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Proof that E > V(x) in TISE?

  1. May 27, 2013 #1
    I'm looking for feedback on my answer to the following question (if my proof has holes in it, etc.) In particular, I've tacitly assumed that ψ is real. Does this extend naturally to complex ψ? Or don't I have to worry about that?

    Problem 2.2 from Griffiths' Intro to QM:

    Show that E must exceed the minimum value of V(x) for every normalizable solution to the time-independent Schrodinger equation. What is the classical analog to this statement? Hint: Rewrite Equation 2.4 in the form
    [tex]\frac{d^2\psi}{dx^2} = \frac{2m}{\hbar^2} [V(x) - E]\psi;[/tex]
    if [itex]E < V_\text{min}[/itex], then ψ and its second derviative always have the same sign—argue that such a function cannot be normalized.

    My attempt:
    Assume both [itex]E < V_\text{min}[/itex] and ψ is normalizable. Then, as stated in the question, ψ and [itex]\frac{d^2\psi}{dx^2}[/itex] always have the same sign. Moreover, normalizability requires that
    [tex]\lim_{x \rightarrow \infty} \psi = 0
    \qquad \text{and} \qquad
    \lim_{x \rightarrow -\infty} \psi = 0.[/tex]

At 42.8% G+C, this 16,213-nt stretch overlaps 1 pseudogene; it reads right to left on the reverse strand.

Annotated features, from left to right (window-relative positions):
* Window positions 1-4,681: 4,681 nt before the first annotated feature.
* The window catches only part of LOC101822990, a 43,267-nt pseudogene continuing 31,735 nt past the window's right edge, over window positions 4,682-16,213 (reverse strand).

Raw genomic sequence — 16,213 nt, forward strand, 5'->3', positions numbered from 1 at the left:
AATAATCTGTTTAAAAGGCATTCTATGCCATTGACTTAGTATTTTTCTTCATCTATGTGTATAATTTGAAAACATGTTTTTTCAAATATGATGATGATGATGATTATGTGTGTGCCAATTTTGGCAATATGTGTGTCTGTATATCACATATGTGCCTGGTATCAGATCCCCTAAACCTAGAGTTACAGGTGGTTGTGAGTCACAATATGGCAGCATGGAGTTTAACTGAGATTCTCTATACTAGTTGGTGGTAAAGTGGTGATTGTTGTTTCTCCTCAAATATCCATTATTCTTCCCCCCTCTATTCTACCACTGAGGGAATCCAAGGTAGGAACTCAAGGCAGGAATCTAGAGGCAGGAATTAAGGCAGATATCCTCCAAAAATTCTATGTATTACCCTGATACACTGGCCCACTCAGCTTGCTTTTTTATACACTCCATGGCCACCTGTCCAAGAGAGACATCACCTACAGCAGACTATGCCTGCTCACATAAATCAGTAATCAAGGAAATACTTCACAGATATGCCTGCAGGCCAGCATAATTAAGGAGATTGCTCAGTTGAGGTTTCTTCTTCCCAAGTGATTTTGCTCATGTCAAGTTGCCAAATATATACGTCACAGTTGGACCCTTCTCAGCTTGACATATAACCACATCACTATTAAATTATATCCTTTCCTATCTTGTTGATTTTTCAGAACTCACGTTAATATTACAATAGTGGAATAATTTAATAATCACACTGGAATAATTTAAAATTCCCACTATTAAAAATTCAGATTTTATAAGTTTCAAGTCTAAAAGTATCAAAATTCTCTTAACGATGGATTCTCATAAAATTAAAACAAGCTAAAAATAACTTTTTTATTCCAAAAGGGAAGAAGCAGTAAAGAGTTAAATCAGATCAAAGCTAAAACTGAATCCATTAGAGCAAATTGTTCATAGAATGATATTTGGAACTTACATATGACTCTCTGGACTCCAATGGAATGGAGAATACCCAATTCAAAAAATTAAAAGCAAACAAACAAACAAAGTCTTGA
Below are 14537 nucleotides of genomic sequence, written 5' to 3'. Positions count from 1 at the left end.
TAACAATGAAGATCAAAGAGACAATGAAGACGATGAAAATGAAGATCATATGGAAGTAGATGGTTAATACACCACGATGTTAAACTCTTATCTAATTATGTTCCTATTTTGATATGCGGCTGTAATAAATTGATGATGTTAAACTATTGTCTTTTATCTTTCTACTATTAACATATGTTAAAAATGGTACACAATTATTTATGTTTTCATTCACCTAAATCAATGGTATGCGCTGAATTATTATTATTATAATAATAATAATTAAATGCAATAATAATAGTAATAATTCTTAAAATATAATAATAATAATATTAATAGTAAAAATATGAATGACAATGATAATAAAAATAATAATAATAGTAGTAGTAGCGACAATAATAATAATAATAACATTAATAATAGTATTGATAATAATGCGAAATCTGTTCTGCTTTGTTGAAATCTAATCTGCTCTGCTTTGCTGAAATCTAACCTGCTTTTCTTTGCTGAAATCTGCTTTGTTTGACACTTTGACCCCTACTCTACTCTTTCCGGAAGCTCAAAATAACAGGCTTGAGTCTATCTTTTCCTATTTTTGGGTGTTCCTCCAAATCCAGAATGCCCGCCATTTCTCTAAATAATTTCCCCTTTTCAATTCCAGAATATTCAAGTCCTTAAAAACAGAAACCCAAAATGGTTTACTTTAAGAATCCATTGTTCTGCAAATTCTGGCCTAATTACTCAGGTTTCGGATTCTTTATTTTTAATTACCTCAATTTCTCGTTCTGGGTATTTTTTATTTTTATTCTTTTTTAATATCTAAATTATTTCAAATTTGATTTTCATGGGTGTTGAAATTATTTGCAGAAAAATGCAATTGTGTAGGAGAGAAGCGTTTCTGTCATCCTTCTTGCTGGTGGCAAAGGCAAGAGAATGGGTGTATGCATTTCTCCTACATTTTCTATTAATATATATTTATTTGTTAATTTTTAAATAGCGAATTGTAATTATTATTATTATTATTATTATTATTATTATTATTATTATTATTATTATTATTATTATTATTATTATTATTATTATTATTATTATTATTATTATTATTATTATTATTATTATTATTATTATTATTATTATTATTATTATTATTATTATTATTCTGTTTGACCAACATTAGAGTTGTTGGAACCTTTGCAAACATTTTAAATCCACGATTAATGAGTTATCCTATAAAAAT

ψ cannot be zero everywhere (which is not normalizable), and must therefore either have a non-zero global maximum or a non-zero global minimum (or both). Moreover, since ψ asymptotes to zero at both ends, we can say that ψ must have either a positive global maximum, or a negative global minimum (or both).

    Suppose ψ has a positive global maximum at [itex]x=x_\text{max}[/itex] . Then [itex]\psi(x_\text{max})[/itex] is positive, and because [itex]E<V_\text{min}[/itex], so is [itex]\frac{d^2}{dx^2}\psi(x_\text{max})[/itex]. But [itex]\frac{d^2}{dx^2}\psi(x_\text{max})[/itex] must be negative, since it is a local (as well as a global) maximum. Contradiction.

    Similarly (by exchanging all ‘maximum’s with ‘minimum’s and all ‘positive’s with ‘negative’s), ψ cannot have a negative global minimum. This contradiction allows us to say that if [itex]E<V_\text{min}[/itex], then ψ is not normalizable. QED
     
  2. jcsd
  3. May 28, 2013 #2
    The proof automatically generalizes to complex ψ because the real and complex parts of the wave function must separately go to zero at ±∞ while satisfying the condition of signs you talk about so well separately.So it should hold.An interesting thing to note probably is that this is true only because the TISE is linear.
     
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